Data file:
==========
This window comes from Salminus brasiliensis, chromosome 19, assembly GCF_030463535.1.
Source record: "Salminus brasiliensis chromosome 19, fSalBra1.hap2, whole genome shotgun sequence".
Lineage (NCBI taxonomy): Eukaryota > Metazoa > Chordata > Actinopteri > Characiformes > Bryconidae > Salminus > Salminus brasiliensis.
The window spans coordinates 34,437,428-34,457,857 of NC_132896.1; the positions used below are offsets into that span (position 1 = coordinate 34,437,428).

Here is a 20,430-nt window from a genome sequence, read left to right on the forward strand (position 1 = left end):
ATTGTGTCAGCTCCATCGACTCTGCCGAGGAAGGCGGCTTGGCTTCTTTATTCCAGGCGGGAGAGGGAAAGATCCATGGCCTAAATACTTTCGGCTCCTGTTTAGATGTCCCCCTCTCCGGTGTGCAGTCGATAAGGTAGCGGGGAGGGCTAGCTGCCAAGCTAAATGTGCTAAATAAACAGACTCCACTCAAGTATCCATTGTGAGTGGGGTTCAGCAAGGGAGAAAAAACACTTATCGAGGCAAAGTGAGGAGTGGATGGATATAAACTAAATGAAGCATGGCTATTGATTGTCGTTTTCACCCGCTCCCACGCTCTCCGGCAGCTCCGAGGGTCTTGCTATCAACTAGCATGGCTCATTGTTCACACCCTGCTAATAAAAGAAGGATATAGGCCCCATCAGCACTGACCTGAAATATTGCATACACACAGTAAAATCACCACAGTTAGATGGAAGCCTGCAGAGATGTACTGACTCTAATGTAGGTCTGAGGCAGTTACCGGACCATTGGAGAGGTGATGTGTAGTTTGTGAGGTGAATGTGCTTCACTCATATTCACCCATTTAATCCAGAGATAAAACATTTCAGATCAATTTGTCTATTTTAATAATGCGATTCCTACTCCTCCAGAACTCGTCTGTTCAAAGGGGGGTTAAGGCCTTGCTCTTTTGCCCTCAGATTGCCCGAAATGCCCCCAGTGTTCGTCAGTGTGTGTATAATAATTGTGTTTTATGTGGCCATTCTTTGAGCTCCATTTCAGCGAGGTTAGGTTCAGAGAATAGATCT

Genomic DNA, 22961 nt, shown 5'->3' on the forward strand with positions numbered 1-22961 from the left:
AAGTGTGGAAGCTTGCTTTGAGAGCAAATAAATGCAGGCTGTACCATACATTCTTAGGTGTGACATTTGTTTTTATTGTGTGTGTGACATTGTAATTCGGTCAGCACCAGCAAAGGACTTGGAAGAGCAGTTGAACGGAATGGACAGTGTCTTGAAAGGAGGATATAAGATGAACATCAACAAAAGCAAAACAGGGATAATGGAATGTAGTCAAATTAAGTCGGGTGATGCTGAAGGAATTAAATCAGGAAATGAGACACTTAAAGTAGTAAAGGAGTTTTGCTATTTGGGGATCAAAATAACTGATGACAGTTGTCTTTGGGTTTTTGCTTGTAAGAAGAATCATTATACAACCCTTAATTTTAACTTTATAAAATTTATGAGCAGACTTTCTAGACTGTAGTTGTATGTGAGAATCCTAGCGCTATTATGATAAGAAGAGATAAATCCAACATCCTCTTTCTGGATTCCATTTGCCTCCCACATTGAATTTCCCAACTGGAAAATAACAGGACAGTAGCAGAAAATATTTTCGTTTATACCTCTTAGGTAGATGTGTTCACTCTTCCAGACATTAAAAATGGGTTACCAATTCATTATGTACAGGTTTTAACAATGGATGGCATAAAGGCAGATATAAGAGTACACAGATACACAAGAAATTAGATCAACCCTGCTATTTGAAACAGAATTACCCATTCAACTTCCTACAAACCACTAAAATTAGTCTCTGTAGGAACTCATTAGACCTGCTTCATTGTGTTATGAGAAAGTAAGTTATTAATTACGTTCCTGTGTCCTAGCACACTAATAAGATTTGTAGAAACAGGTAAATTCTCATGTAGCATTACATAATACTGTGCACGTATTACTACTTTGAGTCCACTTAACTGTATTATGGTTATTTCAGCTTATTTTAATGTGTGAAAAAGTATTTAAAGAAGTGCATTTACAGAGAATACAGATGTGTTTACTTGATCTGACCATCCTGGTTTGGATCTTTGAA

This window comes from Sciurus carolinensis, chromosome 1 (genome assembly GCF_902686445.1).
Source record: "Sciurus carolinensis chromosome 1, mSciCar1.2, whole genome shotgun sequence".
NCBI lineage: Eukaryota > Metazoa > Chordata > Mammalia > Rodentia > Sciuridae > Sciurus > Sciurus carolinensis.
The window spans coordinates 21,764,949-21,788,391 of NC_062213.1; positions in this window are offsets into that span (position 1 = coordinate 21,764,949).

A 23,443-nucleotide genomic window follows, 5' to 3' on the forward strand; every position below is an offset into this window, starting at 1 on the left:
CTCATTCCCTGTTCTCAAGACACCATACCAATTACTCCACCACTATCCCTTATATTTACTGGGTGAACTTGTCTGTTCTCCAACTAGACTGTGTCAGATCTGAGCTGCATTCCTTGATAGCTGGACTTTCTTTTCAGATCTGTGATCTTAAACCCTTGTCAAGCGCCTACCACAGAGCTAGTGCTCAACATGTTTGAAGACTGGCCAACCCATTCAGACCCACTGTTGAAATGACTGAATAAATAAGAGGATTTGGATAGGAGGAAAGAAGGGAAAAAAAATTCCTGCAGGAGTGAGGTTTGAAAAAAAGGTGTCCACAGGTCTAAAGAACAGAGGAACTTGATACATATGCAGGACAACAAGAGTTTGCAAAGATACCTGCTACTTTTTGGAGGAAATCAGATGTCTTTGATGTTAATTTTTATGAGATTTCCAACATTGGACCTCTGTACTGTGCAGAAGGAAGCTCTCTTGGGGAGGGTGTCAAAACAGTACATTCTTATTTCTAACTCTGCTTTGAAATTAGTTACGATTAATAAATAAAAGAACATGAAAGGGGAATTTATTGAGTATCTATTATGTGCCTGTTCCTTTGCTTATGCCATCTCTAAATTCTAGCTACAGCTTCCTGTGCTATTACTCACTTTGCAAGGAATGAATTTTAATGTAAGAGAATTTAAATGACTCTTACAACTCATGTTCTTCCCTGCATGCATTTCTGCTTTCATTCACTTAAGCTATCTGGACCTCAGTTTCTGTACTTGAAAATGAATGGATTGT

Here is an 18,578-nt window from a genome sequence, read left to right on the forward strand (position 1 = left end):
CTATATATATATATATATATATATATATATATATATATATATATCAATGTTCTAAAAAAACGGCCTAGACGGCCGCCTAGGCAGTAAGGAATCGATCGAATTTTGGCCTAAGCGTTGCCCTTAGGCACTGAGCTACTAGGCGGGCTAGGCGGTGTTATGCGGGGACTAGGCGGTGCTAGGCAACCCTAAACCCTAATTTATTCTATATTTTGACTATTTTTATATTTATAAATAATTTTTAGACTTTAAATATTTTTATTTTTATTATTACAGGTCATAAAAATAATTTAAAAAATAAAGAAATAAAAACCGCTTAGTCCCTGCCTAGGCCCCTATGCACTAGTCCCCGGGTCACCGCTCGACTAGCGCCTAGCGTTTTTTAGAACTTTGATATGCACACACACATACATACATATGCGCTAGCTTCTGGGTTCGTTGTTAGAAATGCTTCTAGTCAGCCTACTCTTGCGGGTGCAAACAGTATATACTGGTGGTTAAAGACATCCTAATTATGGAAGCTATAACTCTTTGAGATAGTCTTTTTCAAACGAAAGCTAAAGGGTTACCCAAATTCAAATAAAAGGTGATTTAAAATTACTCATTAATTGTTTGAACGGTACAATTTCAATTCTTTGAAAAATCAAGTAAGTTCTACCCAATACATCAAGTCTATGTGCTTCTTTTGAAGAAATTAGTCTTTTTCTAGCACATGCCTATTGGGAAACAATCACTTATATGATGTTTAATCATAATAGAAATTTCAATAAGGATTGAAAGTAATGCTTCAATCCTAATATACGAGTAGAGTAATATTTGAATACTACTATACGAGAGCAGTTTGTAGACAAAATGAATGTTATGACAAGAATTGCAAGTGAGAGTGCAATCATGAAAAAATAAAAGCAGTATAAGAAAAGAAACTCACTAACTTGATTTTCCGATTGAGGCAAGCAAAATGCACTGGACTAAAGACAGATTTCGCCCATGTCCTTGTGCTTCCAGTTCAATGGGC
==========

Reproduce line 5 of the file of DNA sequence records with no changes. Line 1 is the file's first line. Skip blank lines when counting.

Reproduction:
Here is a 20,430-nt window from a genome sequence, read left to right on the forward strand (position 1 = left end):